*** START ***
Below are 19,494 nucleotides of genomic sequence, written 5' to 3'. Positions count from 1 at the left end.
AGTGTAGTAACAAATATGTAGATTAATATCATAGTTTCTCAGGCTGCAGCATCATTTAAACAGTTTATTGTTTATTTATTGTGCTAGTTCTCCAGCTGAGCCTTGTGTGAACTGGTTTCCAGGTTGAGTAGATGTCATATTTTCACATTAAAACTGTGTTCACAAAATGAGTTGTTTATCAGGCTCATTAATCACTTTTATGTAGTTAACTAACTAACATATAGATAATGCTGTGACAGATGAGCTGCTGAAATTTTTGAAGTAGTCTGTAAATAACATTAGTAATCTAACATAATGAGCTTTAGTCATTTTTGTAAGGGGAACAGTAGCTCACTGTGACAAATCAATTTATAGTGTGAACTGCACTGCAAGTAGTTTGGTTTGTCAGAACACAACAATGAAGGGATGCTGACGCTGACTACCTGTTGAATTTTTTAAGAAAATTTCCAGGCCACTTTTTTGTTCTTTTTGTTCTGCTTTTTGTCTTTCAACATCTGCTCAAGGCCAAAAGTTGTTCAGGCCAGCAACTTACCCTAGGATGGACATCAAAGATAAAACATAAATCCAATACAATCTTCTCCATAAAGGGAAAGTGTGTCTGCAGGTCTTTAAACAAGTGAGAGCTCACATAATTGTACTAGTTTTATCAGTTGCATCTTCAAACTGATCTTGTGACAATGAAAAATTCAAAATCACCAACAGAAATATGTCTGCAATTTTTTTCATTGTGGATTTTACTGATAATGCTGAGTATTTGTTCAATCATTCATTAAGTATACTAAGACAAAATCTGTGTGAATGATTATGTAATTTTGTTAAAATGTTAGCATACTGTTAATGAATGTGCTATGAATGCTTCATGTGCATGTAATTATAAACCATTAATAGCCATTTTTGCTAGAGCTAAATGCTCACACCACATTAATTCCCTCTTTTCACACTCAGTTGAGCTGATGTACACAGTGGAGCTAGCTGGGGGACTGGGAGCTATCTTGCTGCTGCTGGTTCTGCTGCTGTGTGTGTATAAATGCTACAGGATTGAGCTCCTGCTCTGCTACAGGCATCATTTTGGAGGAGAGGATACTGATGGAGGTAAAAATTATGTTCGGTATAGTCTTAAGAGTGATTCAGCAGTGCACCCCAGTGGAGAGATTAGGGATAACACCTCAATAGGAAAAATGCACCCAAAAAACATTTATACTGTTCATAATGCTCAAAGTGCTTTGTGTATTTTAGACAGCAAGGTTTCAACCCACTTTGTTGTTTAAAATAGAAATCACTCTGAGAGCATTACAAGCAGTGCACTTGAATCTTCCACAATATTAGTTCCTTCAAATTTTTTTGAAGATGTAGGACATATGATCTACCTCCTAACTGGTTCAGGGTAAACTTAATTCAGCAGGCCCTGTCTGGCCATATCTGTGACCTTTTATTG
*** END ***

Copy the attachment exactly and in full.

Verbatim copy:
Below are 19,494 nucleotides of genomic sequence, written 5' to 3'. Positions count from 1 at the left end.
AGTGTAGTAACAAATATGTAGATTAATATCATAGTTTCTCAGGCTGCAGCATCATTTAAACAGTTTATTGTTTATTTATTGTGCTAGTTCTCCAGCTGAGCCTTGTGTGAACTGGTTTCCAGGTTGAGTAGATGTCATATTTTCACATTAAAACTGTGTTCACAAAATGAGTTGTTTATCAGGCTCATTAATCACTTTTATGTAGTTAACTAACTAACATATAGATAATGCTGTGACAGATGAGCTGCTGAAATTTTTGAAGTAGTCTGTAAATAACATTAGTAATCTAACATAATGAGCTTTAGTCATTTTTGTAAGGGGAACAGTAGCTCACTGTGACAAATCAATTTATAGTGTGAACTGCACTGCAAGTAGTTTGGTTTGTCAGAACACAACAATGAAGGGATGCTGACGCTGACTACCTGTTGAATTTTTTAAGAAAATTTCCAGGCCACTTTTTTGTTCTTTTTGTTCTGCTTTTTGTCTTTCAACATCTGCTCAAGGCCAAAAGTTGTTCAGGCCAGCAACTTACCCTAGGATGGACATCAAAGATAAAACATAAATCCAATACAATCTTCTCCATAAAGGGAAAGTGTGTCTGCAGGTCTTTAAACAAGTGAGAGCTCACATAATTGTACTAGTTTTATCAGTTGCATCTTCAAACTGATCTTGTGACAATGAAAAATTCAAAATCACCAACAGAAATATGTCTGCAATTTTTTTCATTGTGGATTTTACTGATAATGCTGAGTATTTGTTCAATCATTCATTAAGTATACTAAGACAAAATCTGTGTGAATGATTATGTAATTTTGTTAAAATGTTAGCATACTGTTAATGAATGTGCTATGAATGCTTCATGTGCATGTAATTATAAACCATTAATAGCCATTTTTGCTAGAGCTAAATGCTCACACCACATTAATTCCCTCTTTTCACACTCAGTTGAGCTGATGTACACAGTGGAGCTAGCTGGGGGACTGGGAGCTATCTTGCTGCTGCTGGTTCTGCTGCTGTGTGTGTATAAATGCTACAGGATTGAGCTCCTGCTCTGCTACAGGCATCATTTTGGAGGAGAGGATACTGATGGAGGTAAAAATTATGTTCGGTATAGTCTTAAGAGTGATTCAGCAGTGCACCCCAGTGGAGAGATTAGGGATAACACCTCAATAGGAAAAATGCACCCAAAAAACATTTATACTGTTCATAATGCTCAAAGTGCTTTGTGTATTTTAGACAGCAAGGTTTCAACCCACTTTGTTGTTTAAAATAGAAATCACTCTGAGAGCATTACAAGCAGTGCACTTGAATCTTCCACAATATTAGTTCCTTCAAATTTTTTTGAAGATGTAGGACATATGATCTACCTCCTAACTGGTTCAGGGTAAACTTAATTCAGCAGGCCCTGTCTGGCCATATCTGTGACCTTTTATTG